UDS’ latest offering, Memento Mori, follows the story of Leo, a gifted scientist who believes he is on the verge of discovering a way to drastically slow the process of ageing. As the funding for his research program comes under threat, Leo is overcome with an obsession to reach his goal, at the cost of his personal relationships and mental health. The play, which loosely re-tells the Epic of Gilgamesh, takes human mortality as its point of departure, and examines ideas surrounding devotion and insanity. If these sound like high concepts, it’s because they are. Memento Mori is not content to examine the mundane.
Such ambitious subject matter demands tremendous artfulness on behalf of the playwright, and UDS’ Rupert Williamson is not always able to deliver. There is something disingenuous about the way we see him touch on sleep, death and desire. Of course these aren’t untouchable topics, but they’re problematic for a first-time writer. Leo represents humanity’s inherent refusal to accept finality in the same obsessive manner as Gilgamesh, finally realising only progeny can immortalise his image. His character acts out a conventional tale of self-consumption, and leaves want for a more profound conclusion. The idea of death presented is a cursory amalgamation of clichés, repeated again and again to make the same hollow point. The two elderly characters, Harold and Davies, exemplify this best – both provide the same typical representation of men who are struggling with the reality of senility, and much of their time on stage is spent articulating the same foregone conclusion. Williamson might have benefited from some editorial minimisation, both in content and concept. Young writers should not be condemned for tackling complex topics, but they must do so in a way that acknowledges their own relative naivety. Memento Mori provides no authentic remark on the high concepts it chooses to discuss, and lacks the self-awareness to realise it could never possibly have done so.
The play is similarly weak in its over-reliance on allusion. The title itself, inserted in grandiose Latin, exists as a warning light for the misplaced discussion on philosophy and literature that is to follow. We are served with more than a few patronising and unnecessary articles of academic onanism. Elaboration on Occam’s razor, Einstein’s time theory, Gilgamesh, Alfred Russel Wallace and Epidemiology land as the forced references of an undergraduate who recently completed an entry level philosophy course. At best these add slightly interesting detail to the story, at worst they are flagrantly pretentious and wholly unnecessary.
If Memento Mori gives us a lacklustre message and some uncomfortable dialogue, it absolutely redeems itself in quality of acting. Though there is no weak performance, Williamson is undoubtedly the most impressive presence on stage. He brilliantly presents the slow disintegration of Leo’s mental state, building to a magical ferocity in the closing scenes. Each time he speaks he commands attention, and even his most slight choices show extreme professionalism and ability. Ritwik Ballal mirrors his energy as the more levelheaded colleague, Damian, and although the role allows for less extreme expression he is a testament to the high standards of UDS. Allegra Di Francesco has the least time on stage, yet creates the most powerful moments of tension as an incarnation of Ninsun. Tim Lorian and Xavier Sweeney are the aforementioned senior characters, Harold and Davies, providing such convincing representations that it is easy forget the actors beneath the makeup are somewhere around twenty years of age. Again, at times they are let down by the awkward dialogue; the most talented of actors couldn’t rescue the spiritless monologue of ‘broken crowns’ provided in the first act. Still, each actor brings a diverse approach to their lines, with well placed energy and nuance of physical expression.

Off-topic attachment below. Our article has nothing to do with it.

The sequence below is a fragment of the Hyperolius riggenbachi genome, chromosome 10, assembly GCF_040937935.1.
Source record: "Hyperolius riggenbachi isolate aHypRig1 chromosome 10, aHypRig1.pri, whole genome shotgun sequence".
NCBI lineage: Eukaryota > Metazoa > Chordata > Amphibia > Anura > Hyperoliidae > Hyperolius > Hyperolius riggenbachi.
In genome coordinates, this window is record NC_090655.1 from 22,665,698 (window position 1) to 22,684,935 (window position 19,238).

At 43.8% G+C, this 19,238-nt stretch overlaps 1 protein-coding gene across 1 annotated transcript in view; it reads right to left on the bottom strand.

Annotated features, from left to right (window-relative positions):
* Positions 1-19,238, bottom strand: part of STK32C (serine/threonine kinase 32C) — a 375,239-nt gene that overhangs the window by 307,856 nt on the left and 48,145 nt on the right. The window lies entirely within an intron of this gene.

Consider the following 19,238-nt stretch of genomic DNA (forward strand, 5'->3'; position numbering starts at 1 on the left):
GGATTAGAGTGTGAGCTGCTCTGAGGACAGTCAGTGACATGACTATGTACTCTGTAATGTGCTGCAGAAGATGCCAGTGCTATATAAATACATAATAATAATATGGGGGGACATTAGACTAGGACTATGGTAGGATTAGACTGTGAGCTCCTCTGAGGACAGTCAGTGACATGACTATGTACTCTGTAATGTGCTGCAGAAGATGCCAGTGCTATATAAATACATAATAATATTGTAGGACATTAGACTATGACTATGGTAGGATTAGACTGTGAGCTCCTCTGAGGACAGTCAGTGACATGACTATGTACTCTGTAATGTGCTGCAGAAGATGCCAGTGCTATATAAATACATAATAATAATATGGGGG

The acting prowess is matched in obvious excellence of direction and set design. UDS veteran Ben Thomas was undoubtedly intensive in his direction of each actor. The set is brilliantly constructed, set up for minimal changes while still allowing for an immersive experience no matter the intended setting. Perhaps the play’s most brilliant element is the enormous scaffold rig which envelops the back wall, holding 12 powerful floodlights. Thomas Drake-Brockman and Anaïs Asotoff are credited with lighting design, and in coordination with the hypnotic soundtrack of Scott Jennings and Thomas they create a true spectacle. Such an overwhelming set-piece ran the risk of overshadowing the whole performance, yet this wasn’t the case. The lights were used sparingly, only three times in the central performance, so that each felt like a novel experience. The hypnotic flash that punctuated Williamson’s climactic confession “I don’t want to die” was gut-wrenching, the most genuinely intense piece of theatre UDS have provided in recent memory.
UDS are to be congratulated for this performance. It showcased the abilities of their actors, as well as the calm professionalism of their production team. Had it the thematic strength and polished dialogue of last season’s Kate, Don’t Scream, this may have been a more complete show. They have the talent, the spirit and the drive to create truly exceptional theatre, and there is no doubt they will do so more comprehensively in the future.